Ambulatory care: Evaluating St Olav’s Hospita

Rita Konstante, Hilde Merete Tradin

Research output: Chapter in Book/Report/Conference proceedingConference contribution

Abstract

There has been a major shift from in-patient to out-patient and day treatment, and it’s
interesting to see how these changes influence the demands on the built environment.
This study has used qualitative and quantitative evaluation methods to investigate the
extent to which out-patient clinics have achieved outcomes.
This is a case study on six out-patient clinics, which were evaluated at Norway’s new
St Olav’s Hospital. The study focused on planning premises, the dimensions of the
hospital, and usability of the built solutions. Data was collected by reviewing project
planning documents and planning premises, the study of drawings, walk-through
observations, and interviews with staff and patients in focus groups.
Results show that the activity in out-patient clinics has grown more than estimated for
some specialties. The layout for the out-patient clinics has to be generic and flexible, in
such a way that spaces can be expanded in future and the rooms can change function
and be used for various purposes.
A generic clinical centre, where out-patient clinics and day treatment are located on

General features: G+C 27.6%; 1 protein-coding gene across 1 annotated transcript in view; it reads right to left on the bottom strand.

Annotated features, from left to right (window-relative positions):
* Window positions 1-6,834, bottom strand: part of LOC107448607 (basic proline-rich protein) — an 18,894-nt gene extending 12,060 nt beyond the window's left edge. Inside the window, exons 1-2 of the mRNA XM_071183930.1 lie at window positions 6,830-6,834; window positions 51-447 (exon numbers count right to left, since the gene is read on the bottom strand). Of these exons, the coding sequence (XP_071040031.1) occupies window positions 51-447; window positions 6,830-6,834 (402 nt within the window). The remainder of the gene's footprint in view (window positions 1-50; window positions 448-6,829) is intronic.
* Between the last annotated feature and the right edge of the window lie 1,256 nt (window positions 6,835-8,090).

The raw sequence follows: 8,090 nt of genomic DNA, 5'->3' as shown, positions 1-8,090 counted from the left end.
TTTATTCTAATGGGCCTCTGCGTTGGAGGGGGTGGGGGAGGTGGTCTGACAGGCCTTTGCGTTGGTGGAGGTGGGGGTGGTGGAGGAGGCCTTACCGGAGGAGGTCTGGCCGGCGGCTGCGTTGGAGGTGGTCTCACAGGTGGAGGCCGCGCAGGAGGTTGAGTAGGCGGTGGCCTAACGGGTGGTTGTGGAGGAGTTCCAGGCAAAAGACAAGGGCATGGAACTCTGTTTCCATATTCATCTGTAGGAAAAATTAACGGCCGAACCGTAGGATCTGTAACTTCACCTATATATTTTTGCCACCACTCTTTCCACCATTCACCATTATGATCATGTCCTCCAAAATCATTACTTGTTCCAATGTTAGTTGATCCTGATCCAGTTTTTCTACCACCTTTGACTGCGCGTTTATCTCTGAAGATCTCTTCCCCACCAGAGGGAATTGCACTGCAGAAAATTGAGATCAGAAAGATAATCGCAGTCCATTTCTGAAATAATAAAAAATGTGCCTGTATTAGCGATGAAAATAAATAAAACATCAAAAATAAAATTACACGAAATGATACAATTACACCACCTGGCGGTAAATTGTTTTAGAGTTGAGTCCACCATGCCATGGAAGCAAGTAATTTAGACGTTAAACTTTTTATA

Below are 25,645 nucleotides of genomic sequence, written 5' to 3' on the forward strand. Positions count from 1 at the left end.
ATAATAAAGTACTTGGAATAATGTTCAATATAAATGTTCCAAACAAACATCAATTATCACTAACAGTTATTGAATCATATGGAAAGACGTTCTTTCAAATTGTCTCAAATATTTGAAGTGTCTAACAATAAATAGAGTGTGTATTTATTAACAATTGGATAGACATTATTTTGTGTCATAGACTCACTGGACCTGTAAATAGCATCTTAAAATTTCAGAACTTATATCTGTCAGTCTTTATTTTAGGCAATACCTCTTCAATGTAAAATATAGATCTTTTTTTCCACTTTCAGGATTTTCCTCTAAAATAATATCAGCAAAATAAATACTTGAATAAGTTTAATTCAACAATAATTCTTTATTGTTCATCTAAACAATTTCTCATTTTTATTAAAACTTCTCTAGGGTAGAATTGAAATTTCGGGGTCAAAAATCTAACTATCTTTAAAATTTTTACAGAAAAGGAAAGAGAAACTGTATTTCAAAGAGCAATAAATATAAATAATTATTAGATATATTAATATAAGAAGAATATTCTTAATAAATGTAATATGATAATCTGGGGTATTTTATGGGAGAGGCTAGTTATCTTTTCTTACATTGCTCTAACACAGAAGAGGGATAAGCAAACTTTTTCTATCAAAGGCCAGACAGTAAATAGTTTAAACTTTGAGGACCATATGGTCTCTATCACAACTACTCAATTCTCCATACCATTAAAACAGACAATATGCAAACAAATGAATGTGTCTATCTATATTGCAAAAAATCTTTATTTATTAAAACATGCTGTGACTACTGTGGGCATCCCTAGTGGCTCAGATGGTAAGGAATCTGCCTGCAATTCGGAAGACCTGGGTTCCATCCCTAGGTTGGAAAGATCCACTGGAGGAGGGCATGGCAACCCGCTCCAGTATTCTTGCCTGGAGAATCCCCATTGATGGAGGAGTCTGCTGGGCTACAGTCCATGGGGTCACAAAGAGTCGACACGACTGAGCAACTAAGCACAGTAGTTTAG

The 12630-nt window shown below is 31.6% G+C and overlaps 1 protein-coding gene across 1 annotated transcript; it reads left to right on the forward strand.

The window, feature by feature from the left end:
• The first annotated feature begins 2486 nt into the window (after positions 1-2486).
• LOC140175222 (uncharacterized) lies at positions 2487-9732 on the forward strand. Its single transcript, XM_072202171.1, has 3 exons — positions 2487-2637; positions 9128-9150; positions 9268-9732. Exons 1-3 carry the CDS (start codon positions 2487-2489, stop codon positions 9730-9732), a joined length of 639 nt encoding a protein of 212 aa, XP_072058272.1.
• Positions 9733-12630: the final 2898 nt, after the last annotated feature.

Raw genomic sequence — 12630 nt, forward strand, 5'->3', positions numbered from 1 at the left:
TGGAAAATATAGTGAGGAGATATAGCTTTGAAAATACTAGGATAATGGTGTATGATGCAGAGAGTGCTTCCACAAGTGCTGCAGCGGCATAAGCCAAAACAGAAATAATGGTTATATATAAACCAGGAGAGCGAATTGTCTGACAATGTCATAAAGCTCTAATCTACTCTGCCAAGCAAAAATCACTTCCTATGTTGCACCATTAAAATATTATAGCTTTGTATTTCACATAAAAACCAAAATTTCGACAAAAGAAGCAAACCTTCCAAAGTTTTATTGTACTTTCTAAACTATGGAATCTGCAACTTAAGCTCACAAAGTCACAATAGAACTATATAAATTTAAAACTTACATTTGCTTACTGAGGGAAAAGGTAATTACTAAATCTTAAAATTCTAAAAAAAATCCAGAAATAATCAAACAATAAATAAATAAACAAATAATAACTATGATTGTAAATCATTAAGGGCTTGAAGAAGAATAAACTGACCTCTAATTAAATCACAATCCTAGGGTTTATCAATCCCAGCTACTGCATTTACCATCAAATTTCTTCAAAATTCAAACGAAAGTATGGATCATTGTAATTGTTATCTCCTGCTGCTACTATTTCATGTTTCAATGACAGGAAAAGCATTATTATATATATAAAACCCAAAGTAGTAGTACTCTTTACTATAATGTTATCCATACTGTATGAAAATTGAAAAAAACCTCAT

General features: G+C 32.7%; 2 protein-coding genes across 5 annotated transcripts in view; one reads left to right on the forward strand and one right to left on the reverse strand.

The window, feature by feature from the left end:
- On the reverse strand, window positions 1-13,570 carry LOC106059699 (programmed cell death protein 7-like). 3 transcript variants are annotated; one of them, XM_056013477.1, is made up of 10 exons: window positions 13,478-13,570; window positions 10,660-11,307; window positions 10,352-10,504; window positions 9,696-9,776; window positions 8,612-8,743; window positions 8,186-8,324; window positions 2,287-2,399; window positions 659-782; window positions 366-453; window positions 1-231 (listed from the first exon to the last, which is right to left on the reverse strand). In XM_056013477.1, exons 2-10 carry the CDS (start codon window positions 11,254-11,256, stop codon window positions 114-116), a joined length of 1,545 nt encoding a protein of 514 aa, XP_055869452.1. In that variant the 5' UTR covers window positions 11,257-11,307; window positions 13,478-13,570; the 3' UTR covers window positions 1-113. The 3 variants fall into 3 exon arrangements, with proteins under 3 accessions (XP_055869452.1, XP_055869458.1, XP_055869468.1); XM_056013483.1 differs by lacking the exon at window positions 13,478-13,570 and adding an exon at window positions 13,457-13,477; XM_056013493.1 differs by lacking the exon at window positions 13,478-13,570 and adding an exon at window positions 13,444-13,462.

the ground floor, with surgery and radiology located on the first floor, works well in
relation to patient flow, for which decentralised waiting areas are preferred by both
staff and patients. The introduction of the self check-in system is also beneficial for
patient flow.
Most staff feel there is lack of space in examination and treatment rooms, and there is
a need for more staff areas that support collaboration between employees of different
disciplines. Counter staff were generally not keen on the planned open design of
counters, and, consequently, they made many adjustments. Consequently, there is a
need for more research and design in this area.
The findings of this study show the importance of evaluating hospital projects so that
experiences are taken forward in other new hospital projects. The preparing of staff for
new work environments should also be a priority in hospital planning.
Original languageEnglish
Title of host publicationEuropean Healthcare Design. Research, Policy and Practice
Place of PublicationLondon
Pages53-53
Number of pages1
Publication statusPublished - 23 Jun 2015
Externally publishedYes
EventEuropean Healthcare Design 2015 Congress & Exhibition - London, United Kingdom
Duration: 22 Jun 201523 Jun 2015

Congress

CongressEuropean Healthcare Design 2015 Congress & Exhibition
Country/TerritoryUnited Kingdom
CityLondon
Period22/06/1523/06/15

Field of Science*

  • 3.3 Health sciences
  • 2.1 Civil engineering

Publication Type*

  • 3.4. Other publications in conference proceedings (including local)

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